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New obesity studies

Studies to examine bariatric surgery and childhood obesity

US$9 million for research on bariatric surgery and childhood obesity

The Patient-Centered Outcomes Research Institute (PCORI) has approved US$9 million to fund two research studies focused on the treatment and prevention of obesity in children and adults. The first study, the PCORnet bariatric study, will compare the health benefits and safety associated with gastric bypass, adjustable gastric banding and sleeve gastrectomy to provide patients and their healthcare providers the information they need to choose which is best for them. The second study will compare the effects of different types of antibiotics on young children's weight and risk for obesity in later childhood.

The bariatric study will review data from records of 60,000 patients who had one of the three procedures in the past ten years. It will compare patients' weight loss and regain, rates of diabetes improvement or relapse, and the frequency of complications or harms. The study will include information on 17,000 people with diabetes and 900 adolescents who have had bariatric surgery. From the of 60,000, the study will gather 50 percent of its data on gastric bypass, 10 percent on gastric banding and 40 percent on sleeve gastrectomy procedures. The study will involve ten of PCORnet’s Clinical Data Research Networks (CDRNs) including 53 healthcare organisations.

The study has two additional goals: 1) the development of infrastructure - in the form of study processes and procedures - to support future comparative effectiveness studies using the PCORnet distributed research network, and 2) the identification of patient preferences and opinions about (a) whether to undergo bariatric surgery; (b) which bariatric procedure to utilise; and (c) the delivery of follow-up care after bariatric surgery through a series of focus groups involving adults and children with severe obesity.

The two-year, US$4.5million study, will be led by Principal Investigator Dr David Arterburn a Group Health physician and a Group Health Research Institute associate investigator and affiliate associate professor of medicine at the University of Washington School of Medicine.

Each study will deliver answers by reviewing health information from the records of thousands of patients. The records are maintained in secure systems by the individual PCORnet health data networks participating in the studies. The studies will demonstrate PCORnet's capacity to conduct such observational research faster and with a greater volume of data than is possible through conventional ways of doing research, while ensuring patients' privacy.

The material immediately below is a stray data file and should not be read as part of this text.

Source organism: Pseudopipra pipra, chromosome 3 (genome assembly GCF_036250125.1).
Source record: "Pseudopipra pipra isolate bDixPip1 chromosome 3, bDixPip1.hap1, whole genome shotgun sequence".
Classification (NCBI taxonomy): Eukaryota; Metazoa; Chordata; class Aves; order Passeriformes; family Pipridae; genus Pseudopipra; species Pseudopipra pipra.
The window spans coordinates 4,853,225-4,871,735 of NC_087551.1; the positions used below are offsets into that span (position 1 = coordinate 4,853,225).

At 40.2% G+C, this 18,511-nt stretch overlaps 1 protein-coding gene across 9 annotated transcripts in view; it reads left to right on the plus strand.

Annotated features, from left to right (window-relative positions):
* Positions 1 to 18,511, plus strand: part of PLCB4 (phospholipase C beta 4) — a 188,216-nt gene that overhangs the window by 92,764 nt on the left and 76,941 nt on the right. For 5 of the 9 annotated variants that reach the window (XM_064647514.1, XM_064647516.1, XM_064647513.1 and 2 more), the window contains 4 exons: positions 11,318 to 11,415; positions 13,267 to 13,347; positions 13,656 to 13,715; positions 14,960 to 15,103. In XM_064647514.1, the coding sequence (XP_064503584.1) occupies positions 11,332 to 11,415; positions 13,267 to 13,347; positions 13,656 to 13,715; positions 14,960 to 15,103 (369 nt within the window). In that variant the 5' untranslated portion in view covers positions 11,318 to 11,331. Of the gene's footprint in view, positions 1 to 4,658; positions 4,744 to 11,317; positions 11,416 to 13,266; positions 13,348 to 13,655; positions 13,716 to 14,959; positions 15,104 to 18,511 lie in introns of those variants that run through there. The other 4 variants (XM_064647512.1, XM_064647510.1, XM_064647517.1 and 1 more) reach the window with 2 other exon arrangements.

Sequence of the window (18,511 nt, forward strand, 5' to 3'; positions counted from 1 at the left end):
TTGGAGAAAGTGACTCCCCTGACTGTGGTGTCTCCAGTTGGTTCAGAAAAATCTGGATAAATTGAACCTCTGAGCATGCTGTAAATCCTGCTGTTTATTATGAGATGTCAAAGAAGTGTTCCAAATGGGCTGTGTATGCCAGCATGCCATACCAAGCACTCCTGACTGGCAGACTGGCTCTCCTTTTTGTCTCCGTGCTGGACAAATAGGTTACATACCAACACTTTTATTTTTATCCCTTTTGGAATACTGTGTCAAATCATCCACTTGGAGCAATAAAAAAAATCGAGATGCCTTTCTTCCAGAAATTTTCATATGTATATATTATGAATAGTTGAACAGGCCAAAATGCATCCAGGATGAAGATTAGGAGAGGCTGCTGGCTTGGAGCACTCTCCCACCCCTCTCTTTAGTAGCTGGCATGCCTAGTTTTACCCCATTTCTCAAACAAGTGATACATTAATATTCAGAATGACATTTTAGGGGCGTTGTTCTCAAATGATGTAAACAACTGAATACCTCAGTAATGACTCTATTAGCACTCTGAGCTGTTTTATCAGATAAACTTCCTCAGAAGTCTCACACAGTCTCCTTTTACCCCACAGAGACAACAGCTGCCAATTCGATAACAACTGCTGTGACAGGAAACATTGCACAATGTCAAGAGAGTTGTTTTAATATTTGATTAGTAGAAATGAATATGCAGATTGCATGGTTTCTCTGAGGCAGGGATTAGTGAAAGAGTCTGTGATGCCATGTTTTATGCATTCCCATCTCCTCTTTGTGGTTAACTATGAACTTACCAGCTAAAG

"More than one-third of America's adults are considered to be obese as are one in six children, making obesity one of our nation's most significant public health challenges," said PCORI Executive Director, Dr Joe Selby. "The effectiveness and safety of weight loss surgery and the potential for weight gain associated with antibiotics frequently given to young children are important issues that matter greatly to patients and those who care for them. Our support for these studies aims to give patients, parents, and their clinicians the evidence they need to make informed decisions about their care."

The PCORnet study on childhood obesity will look at the relationship between the antibiotics frequently given to infants and young children during the first two years of life and the risk for obesity in later childhood. Recent research has shown a link between the drugs and increased weight.

The study will assess data from the records of roughly 600,000 patients to compare the effects of different types of antibiotics on children's growth and weight at ages 5 and 10. It will also look at the effects of the frequency of the drugs' use as well as other factors that could also affect weight. The results will provide information to help patients, paediatricians, and other healthcare stakeholders make better informed decisions about using antibiotics in early childhood.

The obesity studies are the second effort to demonstrate PCORnet's capacities to conduct patient-centred health research faster and more efficiently than is possible now with conventional research tools and approaches. PCORI awarded US$14 million for the first randomized clinical trial to be conducted in PCORnet earlier in 2015.

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